Wednesday, November 30, 2011

The Marshmallow Test

In the late 1960's, Walter Mischel of Stanford University conducted experiments to study the mental processes of delayed gratification in children. These same experiments were later used to see if there was any connection to impulse control in children and success later in life. The experiments were simple. A number of 4 year olds were placed in a room, one at a time and given a treat such as a marshmallow. They were told that they could eat it now or if they could wait 15 minutes they would be given a second marshmallow. The results were that about a third of the children ate the treat immediately, a third waited the whole time and gained a second marshmallow and the rest tried to wait but gave up at some point before the 15 minutes were up. What Mischel later found is fascinating. Those children who were able to wait for the second marshmallow turned out to be significantly less likely to have behavioral problems, were more socially competent and academically successful. The children who immediately ate the marshmallow were more likely to experience behavior problems, self-esteem issues and struggled academically. The study has been replicated in various forms with similar results.








Links
http://www.newyorker.com/reporting/2009/05/18/090518fa_fact_lehrer

http://healthland.time.com/2011/09/06/the-secrets-of-self-control-the-marshmallow-test-40-years-later/

http://pages.uoregon.edu/harbaugh/Readings/UGBE/Mischel%201989%20Science,%20Delay%20of%20Gratification.pdf

http://bingschool.stanford.edu/pub/wmischel/115-Dev%20Psych%201990.pdf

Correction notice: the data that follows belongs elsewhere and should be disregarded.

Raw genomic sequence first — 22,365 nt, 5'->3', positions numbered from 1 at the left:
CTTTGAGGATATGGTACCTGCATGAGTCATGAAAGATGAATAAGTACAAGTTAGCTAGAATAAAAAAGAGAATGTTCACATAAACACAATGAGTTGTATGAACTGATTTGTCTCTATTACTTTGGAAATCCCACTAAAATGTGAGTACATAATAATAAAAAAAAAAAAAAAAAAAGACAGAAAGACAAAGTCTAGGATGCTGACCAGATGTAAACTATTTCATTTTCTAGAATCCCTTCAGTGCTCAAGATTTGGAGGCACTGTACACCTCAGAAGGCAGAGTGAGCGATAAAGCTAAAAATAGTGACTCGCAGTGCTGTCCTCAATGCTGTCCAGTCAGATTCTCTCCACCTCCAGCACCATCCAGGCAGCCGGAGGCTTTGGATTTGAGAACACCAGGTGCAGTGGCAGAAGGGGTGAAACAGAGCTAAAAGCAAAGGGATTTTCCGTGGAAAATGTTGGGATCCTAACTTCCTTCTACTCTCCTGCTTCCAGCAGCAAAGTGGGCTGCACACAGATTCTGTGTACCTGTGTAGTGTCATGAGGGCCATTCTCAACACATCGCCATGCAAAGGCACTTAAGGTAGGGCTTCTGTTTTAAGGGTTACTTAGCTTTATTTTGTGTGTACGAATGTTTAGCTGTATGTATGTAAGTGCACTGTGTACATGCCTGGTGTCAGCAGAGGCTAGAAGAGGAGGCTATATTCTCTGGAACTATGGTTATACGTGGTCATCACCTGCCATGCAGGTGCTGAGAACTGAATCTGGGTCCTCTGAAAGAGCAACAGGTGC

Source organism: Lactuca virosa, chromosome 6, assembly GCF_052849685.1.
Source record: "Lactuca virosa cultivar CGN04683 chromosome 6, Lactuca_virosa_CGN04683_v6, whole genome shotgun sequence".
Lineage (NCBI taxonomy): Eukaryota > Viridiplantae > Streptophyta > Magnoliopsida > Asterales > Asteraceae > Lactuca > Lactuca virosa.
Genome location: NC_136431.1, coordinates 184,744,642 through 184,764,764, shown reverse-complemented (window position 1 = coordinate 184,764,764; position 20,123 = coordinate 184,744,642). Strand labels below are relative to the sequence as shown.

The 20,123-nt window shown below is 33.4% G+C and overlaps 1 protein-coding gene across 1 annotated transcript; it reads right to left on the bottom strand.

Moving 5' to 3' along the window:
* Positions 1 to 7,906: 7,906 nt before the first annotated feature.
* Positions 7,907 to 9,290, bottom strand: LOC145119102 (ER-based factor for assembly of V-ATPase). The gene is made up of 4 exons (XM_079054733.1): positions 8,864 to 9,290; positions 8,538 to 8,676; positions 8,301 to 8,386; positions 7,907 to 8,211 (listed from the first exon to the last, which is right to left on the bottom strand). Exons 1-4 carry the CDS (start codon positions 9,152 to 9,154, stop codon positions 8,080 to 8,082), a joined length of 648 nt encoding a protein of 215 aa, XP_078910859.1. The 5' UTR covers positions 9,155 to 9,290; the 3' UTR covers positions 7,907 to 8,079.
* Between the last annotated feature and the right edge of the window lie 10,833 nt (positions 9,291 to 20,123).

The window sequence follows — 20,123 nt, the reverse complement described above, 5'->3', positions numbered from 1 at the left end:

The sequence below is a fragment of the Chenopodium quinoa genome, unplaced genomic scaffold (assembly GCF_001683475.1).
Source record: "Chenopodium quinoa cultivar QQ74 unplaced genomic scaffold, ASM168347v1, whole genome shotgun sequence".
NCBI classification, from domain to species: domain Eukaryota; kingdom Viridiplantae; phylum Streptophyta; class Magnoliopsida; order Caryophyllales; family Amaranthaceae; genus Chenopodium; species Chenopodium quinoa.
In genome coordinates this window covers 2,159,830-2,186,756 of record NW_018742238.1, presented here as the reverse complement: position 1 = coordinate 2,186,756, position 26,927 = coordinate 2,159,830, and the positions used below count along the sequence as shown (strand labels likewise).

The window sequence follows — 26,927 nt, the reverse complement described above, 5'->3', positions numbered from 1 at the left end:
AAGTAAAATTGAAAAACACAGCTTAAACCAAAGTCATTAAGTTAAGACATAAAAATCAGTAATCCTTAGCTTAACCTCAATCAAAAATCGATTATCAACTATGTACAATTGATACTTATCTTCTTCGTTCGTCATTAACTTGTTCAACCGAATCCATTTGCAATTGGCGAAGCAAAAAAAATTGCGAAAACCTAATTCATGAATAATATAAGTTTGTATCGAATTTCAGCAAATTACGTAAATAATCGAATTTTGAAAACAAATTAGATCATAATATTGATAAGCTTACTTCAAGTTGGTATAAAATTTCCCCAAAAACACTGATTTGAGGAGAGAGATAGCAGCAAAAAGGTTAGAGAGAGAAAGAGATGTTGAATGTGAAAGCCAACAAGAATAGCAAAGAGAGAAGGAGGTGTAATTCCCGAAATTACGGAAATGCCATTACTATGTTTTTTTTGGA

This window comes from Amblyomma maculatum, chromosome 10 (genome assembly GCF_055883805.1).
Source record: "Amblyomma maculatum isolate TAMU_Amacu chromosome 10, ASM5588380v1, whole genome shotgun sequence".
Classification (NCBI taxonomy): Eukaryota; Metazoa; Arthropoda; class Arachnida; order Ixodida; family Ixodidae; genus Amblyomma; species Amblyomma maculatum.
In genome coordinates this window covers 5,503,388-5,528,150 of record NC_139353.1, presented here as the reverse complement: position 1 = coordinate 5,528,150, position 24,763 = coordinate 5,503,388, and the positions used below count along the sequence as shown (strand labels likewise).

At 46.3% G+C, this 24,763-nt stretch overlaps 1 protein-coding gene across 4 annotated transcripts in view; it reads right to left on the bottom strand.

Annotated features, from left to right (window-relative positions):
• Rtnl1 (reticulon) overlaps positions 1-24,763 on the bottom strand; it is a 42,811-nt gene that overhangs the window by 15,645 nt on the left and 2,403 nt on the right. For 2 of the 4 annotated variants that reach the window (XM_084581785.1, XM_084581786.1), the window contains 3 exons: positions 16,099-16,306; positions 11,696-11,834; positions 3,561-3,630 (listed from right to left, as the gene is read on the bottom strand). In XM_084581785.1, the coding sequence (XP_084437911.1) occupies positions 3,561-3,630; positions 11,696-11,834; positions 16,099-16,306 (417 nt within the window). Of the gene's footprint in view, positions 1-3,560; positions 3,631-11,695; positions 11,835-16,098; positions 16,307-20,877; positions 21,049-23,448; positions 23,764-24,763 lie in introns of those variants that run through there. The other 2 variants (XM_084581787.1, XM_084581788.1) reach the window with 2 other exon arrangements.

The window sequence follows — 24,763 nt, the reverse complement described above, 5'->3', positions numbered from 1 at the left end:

Tuesday, November 22, 2011

Brain Teaser 5

Got this one from Braingle. This is an easy one but I thought it was fun so...

A man is trapped in a room. The room has only two possible exits: two doors. Through the first door there is a room constructed from magnifying glass. The blazing hot sun instantly fries anything or anyone that enters. Through the second door there is a fire-breathing dragon. How does the man escape?

Answer below.















Answer
He waits until night time and then goes through the first door

Flowchart

A flowchart is a type of diagram used to visually communicate the steps in a process. It utilizes various arrows and symbols to map out the order of processing steps and divergent paths determined by variable choices.

Though there are many flowchart symbols which can be used, the following are the most basic:


Some guidelines include:
-Flowcharts usually run from left to right or top to bottom.
-Only one flow line may come out of a process symbol.
-Two or sometimes three lines may come out of a Decision symbol.
-Avoid letting flow lines cross over each other.

The following is a simple flowchart on the process of determining whether or not to bring an umbrella:


In problem solving, flowcharts can be used when defining a problem & verifying root causes, especially when the problem involves a process. These flowcharts map out the current state of your processes. After you have identified root causes, flowcharts can be used in the solution development stage by drawing new charts which demonstrate how the solution(s) will be integrated into the existing process.

Monday, November 21, 2011

Leaving Iraq